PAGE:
Life & Death

Mortality and Morality Collide in a Looming Legislative Clash

By Kate Poindexter | Photography by Turner Photography Studio | Posted on 10.22.15 – Feature, Lifestyles, People & Places

The stories handed down from generation to generation can entertain, inform and even change our lives. Frederick artist, writer and activist Geraldine Lloyd says her family often told the story of her great-grandfather, the man who coined the famous marketing phrase, “I’d walk a mile for a Camel,” for tobacco giant R.J. Reynolds. It was a nice detail, an interesting tidbit in a proud family history. But it was also a legacy that turned lethal as Lloyd’s family was ravaged by the effects of smoking.

She watched both of her parents die within four months of being diagnosed with lung and throat cancers in the 1970s and she has persevered through her own major health challenges. And, while she knows she can’t rewrite history, she says she is punctuating the next chapter of her family’s story with hope and choice.

At age 71, she has faced Stage Three throat cancer and lung cancer and is currently engaged in a staring contest with chronic lymphocytic leukemia (CLL). She says most people diagnosed with CLL die “with” it, rather than “from” it, but that is not guaranteed. She has undergone 16 surgeries and she lives with communication, eating and breathing issues, sleep and immune system disorders, carotid artery disease, and chronic pain. These experiences have informed her thinking on matters of life, death and choice.

“What we want is hope and the freedom to change the conditions of our lives. When hope for changing those conditions ends, we should have the freedom to die as we choose—with dignity,  not by having to sustain the horrible stigma of suicide by either securing dangerous or ineffective drugs, or by throwing ourselves off a bridge to end our suffering. It’s outrageous that the way we die should be determined by our government, where we have to humiliate ourselves and get permission to die when we know enough is enough. Doctors are not gods. Nor should politicians try to be. We are all governed by a creator of our own determination. If we are allowed religious freedom in our country, then we should be allowed rights to live and die according to our religious or spiritual understanding,” she says.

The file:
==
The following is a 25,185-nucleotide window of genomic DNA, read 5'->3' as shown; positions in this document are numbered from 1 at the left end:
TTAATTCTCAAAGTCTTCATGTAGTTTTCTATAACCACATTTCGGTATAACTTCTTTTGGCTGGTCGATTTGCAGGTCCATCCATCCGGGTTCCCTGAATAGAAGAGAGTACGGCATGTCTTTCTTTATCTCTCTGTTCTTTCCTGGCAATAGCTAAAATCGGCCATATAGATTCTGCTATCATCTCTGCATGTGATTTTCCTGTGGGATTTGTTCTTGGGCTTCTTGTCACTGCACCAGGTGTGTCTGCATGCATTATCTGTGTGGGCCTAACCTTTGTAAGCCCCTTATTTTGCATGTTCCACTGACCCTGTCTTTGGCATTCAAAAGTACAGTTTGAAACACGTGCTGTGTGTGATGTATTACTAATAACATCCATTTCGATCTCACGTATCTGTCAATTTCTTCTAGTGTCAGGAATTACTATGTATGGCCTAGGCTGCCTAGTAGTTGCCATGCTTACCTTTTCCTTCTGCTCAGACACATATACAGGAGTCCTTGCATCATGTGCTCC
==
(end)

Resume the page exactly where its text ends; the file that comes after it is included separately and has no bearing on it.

Lloyd is among the growing number of local residents who are supporting death-with-dignity legislation that has already been passed in three states and is set to make a repeat appearance in the Maryland General Assembly early next year.

State Sen. Ron Young introduced death with-dignity legislation last year that was ultimately tabled for further study; he has pre-filed a slightly amended bill for the 2016 legislative session. Officially named the Richard E. Israel and Roger “Pip” Moyer Death with Dignity Act, the bill’s namesakes are two beloved Maryland politicians. Richard Israel was a former assistant attorney general and retired Annapolis alderman and Pip Moyer was a former mayor of Annapolis. Both men were diagnosed with Parkinson’s disease. Moyer died in January 2015 and Israel died this past July.

Unlike its predecessor, the word “suicide” does not appear in the new legislation. While Young knows there is much work to do to bring the bill to a floor vote, he says his constituents are telling him it is worth the battle. “Legislative bodies always trail the public when it comes to social change,” he says. “Bad bills pass quickly; good ones take a few years.”

He adds, “It’s very much a civil right. It’s the individual’s choice of how they live and how they die if they are terminally ill.”

“A step in the right direction”

Young’s legislation is a replica of Oregon’s law that limits aid in dying to terminal patients who have received a medical prognosis of death within six months. A patient may then request aid in dying by making oral and written requests to an attending physician. No other person can make the request on behalf of the dying patient.

The bill requires that the attending physician refer the patient to a consulting physician. If either the attending or consulting physician believes that the patient suffers from a condition that is causing impaired judgment, he or she is directed to refer the patient to a licensed mental health professional for a competency evaluation. A doctor may prescribe medication for aid in dying only after a patient meets all the criteria. Patients are required to self-administer the medications.

Young’s interest in death with dignity was piqued by conversations with his constituents, as well as the case of Brittany Maynard, the terminally ill California woman who gained national attention when she moved to Oregon to take advantage of its death with dignity law, and a 2014 Atlantic magazine article, “Why I Hope to Die at 75,” by Dr. Ezekiel Emanuel.

Retired Rev. Fred Wenner, 76, formerly of Evangelical Reformed United Church of Christ in Frederick, and his friend, retired Rev. Dr. Cliff Harrison, 87, a United Methodist pastor and Hospice chaplain from the Baltimore area, reside with their wives at Homewood Retirement Center in Frederick. They also read Emmanuel’s Atlantic article and invited Young to speak to their group of 16 retired clergy and other residents this past June. Both men said they liked what they heard.

“As a pastor, I have witnessed many, many deaths and I’ve seen how hard it is for some to deal with it. I think the bill begins to give us more of a say in the process of dying and allows us to take careful leave of our family and friends,” says Wenner.